"He May Be Dead ..." - Rolling Stone on 'Elvis Aron Presley'

Sat May 21, 2011 9:41 am

In 1980 Elvis Presley's record label, RCA, cleared the boards and placed ALL their focus for the year on an ambitious project.


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Elvis Aron Presley (RCA CLP8-3699, 1980)



Called Elvis Aron Presley, it would be a limited edition, 8xLP box set, 250,000 copies only.


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Billboard - July 19, 1980


The collection was a big success, from the clean, colorful art direction to the inclusion of unreleased music from the 1950s to the 1970s. It even made it to Billboard U.S. Pop #27 and achieved Platinum status. It would be reissued as a 4xCD offering 18 years later.



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Elvis Aron Presley (RCA/BMG 07863 67455, 1998)



Producer Joan Deary was no doubt finally acknowledging the many, many superb bootleg releases that had appeared in the three years since Elvis' death in August 1977. Although the hardcore fans found that the collection seemed to still fall short of some of the more recent, amazing underground releases, overall there were few complaints. Surely, this was the start of something new in terms of Presley reissues.

Meanwhile, Rolling Stone, the #1 U.S. rock magazine offered their take on the project, from longtime critic, historian and Presley fan, Greil Marcus. He was not amused. Although some of his points were very debatable, his words were not cavalier or superficial. Marcus basically suggested that the Presley legacy should neither be trivialized nor white-washed. If you haven't read it, now's your chance.

Enjoy.

P.S. An ironic, full-page ad in the midst of the review is also included.


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Thankyouverymuch.
Last edited by drjohncarpenter on Sun May 22, 2011 2:05 am, edited 1 time in total.

Re: "He May Be Dead ..." - Rolling Stone on 'Elvis Aron Pres

Sat May 21, 2011 9:56 am

Interesting read, thank you for posting.

Nice to see the nod given to the obvious highlights (Hawaii '61, the Monolog, Burbank '68, the piano songs, "Little Sister"), but I find such anger in Marcus' words.

Anger at RCA? The Colonel? At Elvis?

Re: "He May Be Dead ..." - Rolling Stone on 'Elvis Aron Pres

Sat May 21, 2011 9:59 am

what does the Doc think to this release?

Re: "He May Be Dead ..." - Rolling Stone on 'Elvis Aron Pres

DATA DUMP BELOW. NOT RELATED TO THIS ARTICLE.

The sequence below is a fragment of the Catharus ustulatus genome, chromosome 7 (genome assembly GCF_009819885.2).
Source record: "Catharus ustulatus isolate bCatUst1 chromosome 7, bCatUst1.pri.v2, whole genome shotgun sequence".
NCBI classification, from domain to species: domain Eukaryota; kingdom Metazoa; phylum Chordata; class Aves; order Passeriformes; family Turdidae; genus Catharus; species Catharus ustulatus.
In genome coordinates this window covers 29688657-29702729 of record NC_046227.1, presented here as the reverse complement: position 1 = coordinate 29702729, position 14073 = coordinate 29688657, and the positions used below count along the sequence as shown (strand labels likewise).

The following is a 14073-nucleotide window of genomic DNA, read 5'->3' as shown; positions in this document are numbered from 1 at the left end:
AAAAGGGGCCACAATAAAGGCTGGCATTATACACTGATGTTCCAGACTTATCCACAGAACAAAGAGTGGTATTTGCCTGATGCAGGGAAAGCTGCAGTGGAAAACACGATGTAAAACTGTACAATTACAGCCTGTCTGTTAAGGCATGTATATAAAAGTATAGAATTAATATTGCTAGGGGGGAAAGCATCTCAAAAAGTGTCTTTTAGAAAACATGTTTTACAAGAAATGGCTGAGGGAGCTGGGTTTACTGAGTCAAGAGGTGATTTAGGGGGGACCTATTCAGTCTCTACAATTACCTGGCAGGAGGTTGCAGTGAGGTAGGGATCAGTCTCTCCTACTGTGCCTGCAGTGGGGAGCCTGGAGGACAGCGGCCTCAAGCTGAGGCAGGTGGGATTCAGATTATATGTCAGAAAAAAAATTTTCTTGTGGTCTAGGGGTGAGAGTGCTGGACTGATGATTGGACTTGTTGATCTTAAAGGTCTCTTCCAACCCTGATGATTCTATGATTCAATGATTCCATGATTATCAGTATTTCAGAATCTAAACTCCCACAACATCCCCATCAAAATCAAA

Sat May 21, 2011 10:03 am

Thanks for posting! As a ten year old child, I was knocked down by this set. Oh Lord, it was a true sensation for me.

//Björn

Re: "He May Be Dead ..." - Rolling Stone on 'Elvis Aron Pres

Sat May 21, 2011 10:10 am

Interesting review, thanks for posting it Doc.
Marcus seems to be seeking something more in depth than what was delivered in the set.
I liked it at the time as something `new' from Elvis, although there seemed to be a need for just a little bit more. Some of the sides seemed very short too.
It has been a long time since I've played this set, might go and give it a listen.

Re: "He May Be Dead ..." - Rolling Stone on 'Elvis Aron Pres

Sat May 21, 2011 10:16 am

Nice one, Doc... Thanks for sharing ::rocks

Billboard were quite enthusiastic about this box set in their August 16th 1980 edition:

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Re: "He May Be Dead ..." - Rolling Stone on 'Elvis Aron Pres

Sat May 21, 2011 11:40 am

dreambear wrote:Thanks for posting! As a ten year old child, I was knocked down by this set. Oh Lord, it was a true sensation for me.

//Björn


As a 15 year old I had the same sensational experience.

Lennart

Re: "He May Be Dead ..." - Rolling Stone on 'Elvis Aron Pres

Sat May 21, 2011 1:38 pm

yeah I spent a weeks wages on this and collected in my lunch hour and took afternoon off sick... :lol:

Re: "He May Be Dead ..." - Rolling Stone on 'Elvis Aron Pres

Sat May 21, 2011 1:59 pm

Thanks for posting DJC, an interesting read

Re: "He May Be Dead ..." - Rolling Stone on 'Elvis Aron Pres

Sat May 21, 2011 4:48 pm

I certainly respect Marcus' perspective, and it is clear he did not choose his words lightly. However it does distress me a bit that he sees little difference in Elvis' 56 banter, which was used to disarm the grownups who were not ready for him in Vegas and the late 70s stage comments that were band aids on gunshot wounds. Elvis always used humor in his shows, that is a given. But there is a difference between lively comedy and charming the audience and covering up for fear and nerves about his appearance and substandard show. I wonder if Marcus has heard of the FTD series, and what would he think of the dozens of concerts and outtakes that have been released since this set...would he find enjoyment in them? Or find a chatty, overly disarming king of rock?

Re: "He May Be Dead ..." - Rolling Stone on 'Elvis Aron Pres

Sat May 21, 2011 5:29 pm

Thanks Doc .. I really appreciate this kinda stuff.

Cheers mate.

Re: "He May Be Dead ..." - Rolling Stone on 'Elvis Aron Pres

Sat May 21, 2011 6:18 pm

To me this is/was the most important post-death release ever. If only for the fact that it gave us fans/collectors the promise of a future for Elvis releases besides just reissues.

Re: "He May Be Dead ..." - Rolling Stone on 'Elvis Aron Pres

Sat May 21, 2011 7:33 pm

It is an interesting perspective to say the least. Some of his analysis is intriguing while some of it seems to miss the mark. That being said, I can see how a project of this magnitude might leave one scratching their head. Frankly, I always found it as a revealing listen. I actually picked it up for the first time in 1998, knowing what I was getting and not expecting flawless performances. I suppose in 1980, it may have come across as awkward release with performances that didn't exactly highlight Elvis' genius or meet other artistic expectations. The box set is not a perfect vault project, but I think in this instance, Deary has to be given credit for releasing something of this magnitude as a mainstream release, particularly in that era of music releases.